Outdoor spaces that evolve as our families mature
One of T.O.’s top landscape architects, Janet Rosenberg, on tackling the challenges of city gardens
Our properties have become much more valuable to us with the intensification of our city.
We ask our gardens and landscapes to enhance our busy lifestyles, and often what we need and want from our gardens shifts over the course of our lives.
The outdoor space that served our needs when we were a young family often no longer serves our needs once we are empty nesters. So spaces, like gardens, should be flexible, designed to evolve as your life and family changes.
Through my work on residential gardens throughout the city, I focus on careful planning, analysis and design to establish a framework for our clients’ properties that allows their gardens to mature, grow and evolve over time, becoming a critical and functional part of their home.
In our increasingly dense city and neighbourhoods, every square foot counts, and the outdoor aspect of your property can be designed to enhance your use day and night and through all four seasons.
Three popular ways to achieve this type of functional garden are through creative uses of secondary structures, design-savvy garden furniture and outdoor living spaces.
Secondary structures no longer serve as just a place to store your equipment and tools. They are now cleverly converted into art studios, retreat spaces and deluxe lounge and entertaining areas that extend our use of our gardens.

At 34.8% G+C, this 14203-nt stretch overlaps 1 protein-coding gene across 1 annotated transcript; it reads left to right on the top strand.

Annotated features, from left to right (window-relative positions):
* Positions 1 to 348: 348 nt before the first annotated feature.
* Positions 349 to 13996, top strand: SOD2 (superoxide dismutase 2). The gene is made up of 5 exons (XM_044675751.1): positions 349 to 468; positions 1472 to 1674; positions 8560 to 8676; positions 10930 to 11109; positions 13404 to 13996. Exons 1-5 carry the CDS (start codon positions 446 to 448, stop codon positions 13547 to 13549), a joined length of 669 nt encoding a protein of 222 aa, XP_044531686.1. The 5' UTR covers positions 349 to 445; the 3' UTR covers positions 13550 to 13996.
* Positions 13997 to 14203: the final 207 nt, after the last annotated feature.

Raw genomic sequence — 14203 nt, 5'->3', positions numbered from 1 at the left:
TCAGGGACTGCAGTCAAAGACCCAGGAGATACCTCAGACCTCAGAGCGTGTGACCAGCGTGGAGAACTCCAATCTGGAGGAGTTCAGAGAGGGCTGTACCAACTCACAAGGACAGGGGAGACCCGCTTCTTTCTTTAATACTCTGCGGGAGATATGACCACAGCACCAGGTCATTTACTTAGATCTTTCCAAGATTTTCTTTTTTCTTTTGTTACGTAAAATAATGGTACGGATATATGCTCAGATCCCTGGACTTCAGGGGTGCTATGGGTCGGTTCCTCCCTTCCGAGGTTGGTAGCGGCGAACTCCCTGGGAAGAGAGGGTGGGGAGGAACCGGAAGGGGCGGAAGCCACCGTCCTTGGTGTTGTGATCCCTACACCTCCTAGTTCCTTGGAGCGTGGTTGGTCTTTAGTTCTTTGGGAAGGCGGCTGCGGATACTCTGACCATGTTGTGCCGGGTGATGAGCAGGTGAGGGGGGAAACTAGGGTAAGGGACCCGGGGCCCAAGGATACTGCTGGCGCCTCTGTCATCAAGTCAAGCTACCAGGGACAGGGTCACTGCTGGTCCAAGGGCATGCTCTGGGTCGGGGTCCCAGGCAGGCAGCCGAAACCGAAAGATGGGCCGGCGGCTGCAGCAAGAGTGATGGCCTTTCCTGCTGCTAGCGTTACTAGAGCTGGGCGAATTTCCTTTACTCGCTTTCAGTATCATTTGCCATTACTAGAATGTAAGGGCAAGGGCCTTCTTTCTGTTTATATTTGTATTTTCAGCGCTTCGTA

Garden furniture now comes in a vast range of options, offering a myriad of different configurations to allow for more comfortable and flexible entertaining and relaxation.
Outdoor kitchens, fireplaces and pavilions have truly allowed the interior of our homes to seamlessly flow out to functional outdoor spaces, becoming valuable extensions of our homes.
As a landscape architect in Toronto, perhaps one of my greatest challenges today is designing spaces that are resilient and can respond to extreme weather events, such as periods of drought or flooding.
Landscapes are living and breathing systems that suffer under duress and can ultimately fail in adverse conditions.
To address this challenge, we integrate green and blue infrastructure strategies that can help to increase the resilience and sustainability of our landscapes without compromising the esthetic integrity of the design.
We try to weave this infrastructure seamlessly and holistically through our gardens with a focus on reducing overall water requirements, capturing and utilizing rainwater and reducing urban heat.
Specific techniques you can use include a palette of hardy, native and drought-tolerant plants; installing rain gardens, bioswales and cisterns for water storage; using green roofs and permeable paving; encouraging diverse tree canopy growth; and using paving materials with a high solar reflectance index (SRI) value.
The implementation of these techniques will result in habitat creation, pollination and storm water management and will allow your garden to be resilient to extreme weather events that are all too common in our city.
A garden that can bounce back from these types of extreme events requires less maintenance due to damage and failure.
An outdoor living space in a York Mills garden complete with a fireplace